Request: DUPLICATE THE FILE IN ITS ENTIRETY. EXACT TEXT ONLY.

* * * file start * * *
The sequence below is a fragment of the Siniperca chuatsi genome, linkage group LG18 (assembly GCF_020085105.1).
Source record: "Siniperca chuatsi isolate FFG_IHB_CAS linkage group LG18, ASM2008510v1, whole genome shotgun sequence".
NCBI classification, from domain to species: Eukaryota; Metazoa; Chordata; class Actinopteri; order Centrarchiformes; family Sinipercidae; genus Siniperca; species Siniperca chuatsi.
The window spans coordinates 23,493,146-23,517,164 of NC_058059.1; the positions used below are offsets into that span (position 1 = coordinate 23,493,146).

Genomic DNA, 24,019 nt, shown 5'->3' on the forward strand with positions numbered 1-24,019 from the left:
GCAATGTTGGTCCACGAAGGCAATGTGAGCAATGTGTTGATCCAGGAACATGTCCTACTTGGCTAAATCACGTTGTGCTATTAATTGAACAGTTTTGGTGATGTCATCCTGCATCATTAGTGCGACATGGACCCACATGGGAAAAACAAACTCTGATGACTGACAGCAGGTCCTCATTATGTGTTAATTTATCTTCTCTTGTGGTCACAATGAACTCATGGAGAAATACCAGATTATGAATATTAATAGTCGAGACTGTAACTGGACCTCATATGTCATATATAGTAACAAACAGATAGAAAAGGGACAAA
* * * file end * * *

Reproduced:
The sequence below is a fragment of the Siniperca chuatsi genome, linkage group LG18 (assembly GCF_020085105.1).
Source record: "Siniperca chuatsi isolate FFG_IHB_CAS linkage group LG18, ASM2008510v1, whole genome shotgun sequence".
NCBI classification, from domain to species: Eukaryota; Metazoa; Chordata; class Actinopteri; order Centrarchiformes; family Sinipercidae; genus Siniperca; species Siniperca chuatsi.
The window spans coordinates 23,493,146-23,517,164 of NC_058059.1; the positions used below are offsets into that span (position 1 = coordinate 23,493,146).

Genomic DNA, 24,019 nt, shown 5'->3' on the forward strand with positions numbered 1-24,019 from the left:
GCAATGTTGGTCCACGAAGGCAATGTGAGCAATGTGTTGATCCAGGAACATGTCCTACTTGGCTAAATCACGTTGTGCTATTAATTGAACAGTTTTGGTGATGTCATCCTGCATCATTAGTGCGACATGGACCCACATGGGAAAAACAAACTCTGATGACTGACAGCAGGTCCTCATTATGTGTTAATTTATCTTCTCTTGTGGTCACAATGAACTCATGGAGAAATACCAGATTATGAATATTAATAGTCGAGACTGTAACTGGACCTCATATGTCATATATAGTAACAAACAGATAGAAAAGGGACAAA